Since the founding of the SCO, China’s priorities for its own westernmost province, Xinjiang, has colored its engagement in Central Asia. Much of the SCO’s activities are concerned with fighting the co-called “three evils”: terrorism, separatism and extremism. In the wake of the September 11th attacks and the subsequent American-led intervention in Afghanistan, these priorities were misunderstood in Washington to refer to potential violent extremism in Central Asia, or the potential “spillover” of Afghan Taliban. But in hindsight, it seems that the “three evils” focus is almost entirely about the perceived threat of the Uighurs, the minority ethnic group native to Xinjiang. This focus is reflected in bilateral security deals between China and the Central Asian states, which provide for extradition of ethnic Uighurs to China and in the unfortunately acronymed Regional Anti-Terrorist Structure (RATS) Center in Tashkent, which maintains a database of “undesirables” throughout the region, mainly Uighur separatists. SCO joint military exercises often feature war simulations involving separatists or operations against irregular forces.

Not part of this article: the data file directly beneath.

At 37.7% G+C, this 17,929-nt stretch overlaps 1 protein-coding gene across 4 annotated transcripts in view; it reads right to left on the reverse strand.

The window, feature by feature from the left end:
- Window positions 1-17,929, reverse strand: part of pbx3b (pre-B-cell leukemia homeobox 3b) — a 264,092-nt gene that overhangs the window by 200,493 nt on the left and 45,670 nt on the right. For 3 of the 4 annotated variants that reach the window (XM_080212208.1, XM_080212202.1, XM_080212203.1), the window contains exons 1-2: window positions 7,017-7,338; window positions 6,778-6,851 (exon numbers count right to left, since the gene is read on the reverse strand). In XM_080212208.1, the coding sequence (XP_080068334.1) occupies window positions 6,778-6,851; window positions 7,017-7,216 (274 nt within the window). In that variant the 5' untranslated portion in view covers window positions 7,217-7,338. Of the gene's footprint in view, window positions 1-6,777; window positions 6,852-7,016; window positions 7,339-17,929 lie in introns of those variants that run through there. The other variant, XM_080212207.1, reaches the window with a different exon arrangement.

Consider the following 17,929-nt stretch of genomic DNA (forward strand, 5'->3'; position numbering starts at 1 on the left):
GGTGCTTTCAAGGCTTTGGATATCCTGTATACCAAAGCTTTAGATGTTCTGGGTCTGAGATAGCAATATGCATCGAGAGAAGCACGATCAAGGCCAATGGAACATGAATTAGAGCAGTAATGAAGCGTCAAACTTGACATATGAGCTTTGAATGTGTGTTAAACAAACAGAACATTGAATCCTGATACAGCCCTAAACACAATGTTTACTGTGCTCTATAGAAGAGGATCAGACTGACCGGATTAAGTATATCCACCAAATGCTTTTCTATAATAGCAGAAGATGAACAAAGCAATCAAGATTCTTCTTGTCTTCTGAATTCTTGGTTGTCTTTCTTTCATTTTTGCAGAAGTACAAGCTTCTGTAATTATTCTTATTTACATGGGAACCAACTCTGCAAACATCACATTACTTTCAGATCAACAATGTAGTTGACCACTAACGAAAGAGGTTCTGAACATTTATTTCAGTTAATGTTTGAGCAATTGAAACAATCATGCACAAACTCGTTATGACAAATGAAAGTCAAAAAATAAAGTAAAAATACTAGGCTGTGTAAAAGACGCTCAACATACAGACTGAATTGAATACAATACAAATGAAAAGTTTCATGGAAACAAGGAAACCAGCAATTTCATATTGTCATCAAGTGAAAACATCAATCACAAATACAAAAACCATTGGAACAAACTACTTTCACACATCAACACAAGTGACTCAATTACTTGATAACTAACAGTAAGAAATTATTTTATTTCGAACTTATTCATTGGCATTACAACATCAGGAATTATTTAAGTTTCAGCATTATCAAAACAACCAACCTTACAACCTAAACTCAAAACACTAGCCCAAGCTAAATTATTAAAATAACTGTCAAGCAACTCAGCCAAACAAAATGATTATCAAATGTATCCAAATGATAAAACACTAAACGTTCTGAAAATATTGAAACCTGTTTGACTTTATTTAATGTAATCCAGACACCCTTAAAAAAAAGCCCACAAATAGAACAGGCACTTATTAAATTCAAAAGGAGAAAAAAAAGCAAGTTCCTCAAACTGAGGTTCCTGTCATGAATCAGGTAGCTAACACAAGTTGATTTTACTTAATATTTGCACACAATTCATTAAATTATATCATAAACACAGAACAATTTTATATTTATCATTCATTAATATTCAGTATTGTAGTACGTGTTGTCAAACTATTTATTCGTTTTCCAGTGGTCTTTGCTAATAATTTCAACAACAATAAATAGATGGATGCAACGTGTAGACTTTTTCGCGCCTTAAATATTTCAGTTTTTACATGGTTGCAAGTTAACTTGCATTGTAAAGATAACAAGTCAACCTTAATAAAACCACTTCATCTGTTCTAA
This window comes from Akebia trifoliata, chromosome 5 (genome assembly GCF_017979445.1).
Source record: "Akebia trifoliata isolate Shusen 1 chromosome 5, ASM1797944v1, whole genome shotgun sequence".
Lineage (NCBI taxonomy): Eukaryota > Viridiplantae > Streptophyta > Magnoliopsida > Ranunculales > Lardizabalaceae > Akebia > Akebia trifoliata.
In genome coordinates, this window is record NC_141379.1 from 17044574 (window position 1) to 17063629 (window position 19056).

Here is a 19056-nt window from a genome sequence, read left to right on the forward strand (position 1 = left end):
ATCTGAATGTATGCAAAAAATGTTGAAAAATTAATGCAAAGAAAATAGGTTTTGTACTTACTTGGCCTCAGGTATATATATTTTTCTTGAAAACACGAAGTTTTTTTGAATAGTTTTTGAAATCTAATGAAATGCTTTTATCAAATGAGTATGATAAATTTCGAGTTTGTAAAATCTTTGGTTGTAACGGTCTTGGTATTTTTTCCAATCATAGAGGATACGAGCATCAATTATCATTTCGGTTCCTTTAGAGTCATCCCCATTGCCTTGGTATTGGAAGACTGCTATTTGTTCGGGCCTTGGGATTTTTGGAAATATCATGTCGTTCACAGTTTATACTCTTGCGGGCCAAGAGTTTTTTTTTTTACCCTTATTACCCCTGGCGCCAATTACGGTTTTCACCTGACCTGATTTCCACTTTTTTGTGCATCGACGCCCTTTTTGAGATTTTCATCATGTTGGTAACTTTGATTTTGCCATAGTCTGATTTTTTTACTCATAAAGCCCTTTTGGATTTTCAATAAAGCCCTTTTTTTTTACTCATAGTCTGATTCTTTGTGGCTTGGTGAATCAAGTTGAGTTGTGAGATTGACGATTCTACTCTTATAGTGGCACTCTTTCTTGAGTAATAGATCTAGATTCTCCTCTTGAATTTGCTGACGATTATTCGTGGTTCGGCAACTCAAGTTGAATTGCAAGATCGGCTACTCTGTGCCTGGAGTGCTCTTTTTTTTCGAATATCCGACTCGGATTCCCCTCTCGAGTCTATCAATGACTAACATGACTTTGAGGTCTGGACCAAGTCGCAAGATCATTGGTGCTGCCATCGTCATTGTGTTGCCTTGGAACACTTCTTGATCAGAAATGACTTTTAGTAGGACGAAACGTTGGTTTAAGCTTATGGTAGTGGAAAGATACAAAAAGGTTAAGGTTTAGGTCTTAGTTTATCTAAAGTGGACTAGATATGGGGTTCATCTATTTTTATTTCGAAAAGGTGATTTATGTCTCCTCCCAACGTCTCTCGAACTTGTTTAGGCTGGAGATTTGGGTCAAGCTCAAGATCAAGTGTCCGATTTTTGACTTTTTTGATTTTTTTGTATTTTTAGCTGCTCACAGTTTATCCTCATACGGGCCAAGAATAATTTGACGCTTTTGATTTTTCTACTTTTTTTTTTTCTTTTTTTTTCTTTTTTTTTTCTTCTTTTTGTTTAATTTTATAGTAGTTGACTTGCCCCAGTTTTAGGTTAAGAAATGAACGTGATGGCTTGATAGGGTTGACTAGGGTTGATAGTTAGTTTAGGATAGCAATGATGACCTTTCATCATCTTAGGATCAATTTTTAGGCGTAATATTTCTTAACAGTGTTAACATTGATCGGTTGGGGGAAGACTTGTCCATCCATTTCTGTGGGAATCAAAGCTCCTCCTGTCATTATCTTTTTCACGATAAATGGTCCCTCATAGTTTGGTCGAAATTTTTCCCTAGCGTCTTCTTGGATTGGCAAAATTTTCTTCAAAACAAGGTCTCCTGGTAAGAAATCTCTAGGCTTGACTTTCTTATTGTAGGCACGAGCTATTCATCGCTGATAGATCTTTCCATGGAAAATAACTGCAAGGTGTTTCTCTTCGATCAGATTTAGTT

China’s disjointed but nonetheless overwhelming economic influence in the region also has largely to do with Beijing’s priorities in Xinjiang. The “Develop the West” strategy to bring stability to the region through economic development has had a number of spillover effects into Central Asia, including Afghanistan, both intended and inadvertent. By turning China’s Western urban centers of Urumqi, Kashgar and even tiny Tashkurgan into regional overland trading hubs, connected to China’s western neighbors by road, rail, air, and pipeline, Beijing’s objective is to provide trade and transportation opportunities for new businesses and manufacturers in Xinjiang. But, given the ramshackle infrastructure in much of post-Soviet Central Asia, the major cross-border projects of Chinese state-owned enterprises (SOEs), such as the China National Petroleum Corporation (CNPC) and China Road and Bridge Corporation (CRBC), mean that China is also transforming Xinjiang’s neighbors.
This is partly intentional: the Develop the West strategy includes bringing development and stability to Xinjiang’s neighbors in order to lessen the likelihood of Islamic extremism “infecting” China’s Uighur population. However, much of the spillover growth results from the sheer momentum of China’s behemoth economy being felt in countries with populations of a few million and state budgets that compare to those of medium-sized Chinese municipalities.